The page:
This article is part of the Research Topic New Concepts in Brain Networks

Original Research ARTICLE

Front. Syst. Neurosci., 14 September 2011 | doi: 10.3389/fnsys.2011.00075

Topological isomorphisms of human brain and financial market networks

Petra E. Vértes1, Ruth M. Nicol2, Sandra C. Chapman2, Nicholas W. Watkins3,2, Duncan A. Robertson4,5,2 and Edward T. Bullmore1,6*
  • 1 Behavioural and Clinical Neuroscience Institute, University of Cambridge, Cambridge, UK
  • 2 Centre for Fusion, Space and Astrophysics, Department of Physics, University of Warwick, Coventry, UK
  • 3 British Antarctic Survey, Cambridge, UK
  • 4 University of East Anglia London, London, UK
  • 5 St Catherine’s College, University of Oxford, Oxford, UK
  • 6 GlaxoSmithKline Clinical Unit Cambridge, Addenbrooke’s Hospital, Cambridge, UK

Although metaphorical and conceptual connections between the human brain and the financial markets have often been drawn, rigorous physical or mathematical underpinnings of this analogy remain largely unexplored. Here, we apply a statistical and graph theoretic approach to the study of two datasets – the time series of 90 stocks from the New York stock exchange over a 3-year period, and the fMRI-derived time series acquired from 90 brain regions over the course of a 10-min-long functional MRI scan of resting brain function in healthy volunteers. Despite the many obvious substantive differences between these two datasets, graphical analysis demonstrated striking commonalities in terms of global network topological properties. Both the human brain and the market networks were non-random, small-world, modular, hierarchical systems with fat-tailed degree distributions indicating the presence of highly connected hubs. These properties could not be trivially explained by the univariate time series statistics of stock price returns. This degree of topological isomorphism suggests that brains and markets can be regarded broadly as members of the same family of networks. The two systems, however, were not topologically identical. The financial market was more efficient and more modular – more highly optimized for information processing – than the brain networks; but also less robust to systemic disintegration as a result of hub deletion. We conclude that the conceptual connections between brains and markets are not merely metaphorical; rather these two information processing systems can be rigorously compared in the same mathematical language and turn out often to share important topological properties in common to some degree. There will be interesting scientific arbitrage opportunities in further work at the graph-theoretically mediated interface between systems neuroscience and the statistical physics of financial markets.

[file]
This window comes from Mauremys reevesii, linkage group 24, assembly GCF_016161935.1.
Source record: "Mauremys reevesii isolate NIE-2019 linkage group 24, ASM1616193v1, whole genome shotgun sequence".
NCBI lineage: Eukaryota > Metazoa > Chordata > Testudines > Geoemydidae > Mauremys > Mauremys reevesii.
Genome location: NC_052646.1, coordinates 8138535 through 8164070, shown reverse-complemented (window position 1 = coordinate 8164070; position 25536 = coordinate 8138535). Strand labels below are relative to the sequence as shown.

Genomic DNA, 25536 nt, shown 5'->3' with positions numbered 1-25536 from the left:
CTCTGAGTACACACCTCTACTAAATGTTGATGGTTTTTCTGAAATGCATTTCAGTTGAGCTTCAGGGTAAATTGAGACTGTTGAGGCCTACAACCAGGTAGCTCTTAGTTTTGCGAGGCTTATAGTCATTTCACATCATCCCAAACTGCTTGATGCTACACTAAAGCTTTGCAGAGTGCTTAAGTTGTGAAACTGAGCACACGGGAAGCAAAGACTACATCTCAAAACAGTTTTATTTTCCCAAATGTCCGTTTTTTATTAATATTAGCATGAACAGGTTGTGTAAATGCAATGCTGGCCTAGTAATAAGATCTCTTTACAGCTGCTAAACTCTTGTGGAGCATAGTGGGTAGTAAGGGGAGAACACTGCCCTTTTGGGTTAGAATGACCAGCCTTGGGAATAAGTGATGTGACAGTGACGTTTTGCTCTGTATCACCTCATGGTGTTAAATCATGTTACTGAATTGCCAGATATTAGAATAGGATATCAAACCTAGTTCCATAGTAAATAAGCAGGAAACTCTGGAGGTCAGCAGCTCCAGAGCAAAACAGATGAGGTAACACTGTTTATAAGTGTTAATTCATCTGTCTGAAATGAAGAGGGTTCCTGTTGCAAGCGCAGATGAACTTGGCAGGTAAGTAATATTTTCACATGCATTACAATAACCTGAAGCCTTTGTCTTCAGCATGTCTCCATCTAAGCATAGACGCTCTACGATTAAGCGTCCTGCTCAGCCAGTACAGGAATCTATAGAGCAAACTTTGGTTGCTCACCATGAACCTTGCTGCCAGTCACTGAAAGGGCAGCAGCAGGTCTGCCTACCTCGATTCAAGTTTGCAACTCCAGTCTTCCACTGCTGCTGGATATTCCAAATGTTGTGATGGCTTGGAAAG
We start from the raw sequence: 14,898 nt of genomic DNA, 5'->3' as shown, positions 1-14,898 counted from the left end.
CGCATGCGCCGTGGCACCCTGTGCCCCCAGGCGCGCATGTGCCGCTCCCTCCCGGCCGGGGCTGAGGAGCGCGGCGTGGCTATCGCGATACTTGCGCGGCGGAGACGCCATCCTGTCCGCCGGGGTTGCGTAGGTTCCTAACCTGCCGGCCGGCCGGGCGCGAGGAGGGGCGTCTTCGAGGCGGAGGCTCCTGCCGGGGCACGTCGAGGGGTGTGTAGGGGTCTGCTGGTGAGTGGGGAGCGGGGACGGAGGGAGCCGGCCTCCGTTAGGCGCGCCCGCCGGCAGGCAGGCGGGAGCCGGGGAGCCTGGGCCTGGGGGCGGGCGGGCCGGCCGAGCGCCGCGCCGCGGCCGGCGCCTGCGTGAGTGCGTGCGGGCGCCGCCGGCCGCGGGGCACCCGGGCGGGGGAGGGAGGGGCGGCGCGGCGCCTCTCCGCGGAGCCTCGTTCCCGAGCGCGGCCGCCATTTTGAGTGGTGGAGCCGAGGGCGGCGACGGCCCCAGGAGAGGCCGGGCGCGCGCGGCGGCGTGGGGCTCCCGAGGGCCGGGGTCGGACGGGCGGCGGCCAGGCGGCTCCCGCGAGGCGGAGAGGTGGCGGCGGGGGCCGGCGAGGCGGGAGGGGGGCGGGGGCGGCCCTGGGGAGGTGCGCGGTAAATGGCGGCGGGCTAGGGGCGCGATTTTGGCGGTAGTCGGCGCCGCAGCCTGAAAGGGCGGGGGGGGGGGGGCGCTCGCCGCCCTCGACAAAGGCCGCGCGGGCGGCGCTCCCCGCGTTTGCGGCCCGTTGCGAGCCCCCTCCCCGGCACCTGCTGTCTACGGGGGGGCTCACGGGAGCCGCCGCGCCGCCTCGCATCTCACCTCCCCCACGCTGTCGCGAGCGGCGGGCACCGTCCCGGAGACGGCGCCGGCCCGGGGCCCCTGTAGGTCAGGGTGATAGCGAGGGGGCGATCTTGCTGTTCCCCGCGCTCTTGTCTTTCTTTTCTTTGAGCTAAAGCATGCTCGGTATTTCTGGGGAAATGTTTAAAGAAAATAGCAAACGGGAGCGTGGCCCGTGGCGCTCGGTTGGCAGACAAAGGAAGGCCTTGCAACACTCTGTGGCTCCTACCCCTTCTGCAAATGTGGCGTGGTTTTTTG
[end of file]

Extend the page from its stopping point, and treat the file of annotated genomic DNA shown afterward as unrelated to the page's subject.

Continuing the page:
Keywords: human brain, networks, financial markets, fMRI, topology

Citation: Vértes PE, Nicol RM, Chapman SC, Watkins NW, Robertson DA and Bullmore ET (2011) Topological isomorphisms of human brain and financial market networks. Front. Syst. Neurosci. 5:75. doi: 10.3389/fnsys.2011.00075

Received: 30 May 2011; Paper pending published: 25 June 2011;
Accepted: 14 August 2011; Published online: 15 September 2011.

Edited by:

Robert Turner, Max Planck Institute for Human Cognitive and Brain Sciences, Germany

Reviewed by:

Marcus Kaiser, Seoul National University, South Korea
Daniel S. Margulies, Max Planck Institute, Germany

Copyright: © 2011 Vértes, Nicol, Chapman, Watkins, Robertson and Bullmore. This is an open-access article subject to a non-exclusive license between the authors and Frontiers Media SA, which permits use, distribution and reproduction in other forums, provided the original authors and source are credited and other Frontiers conditions are complied with.

*Correspondence: Edward T. Bullmore, Department of Psychiatry, Behavioural and Clinical Neuroscience Institute, University of Cambridge, Herchel Smith Building for Brain and Mind Sciences, Cambridge Biomedical Campus, Cambridge CB2 0SZ, UK. e-mail: etb23@cam.ac.uk

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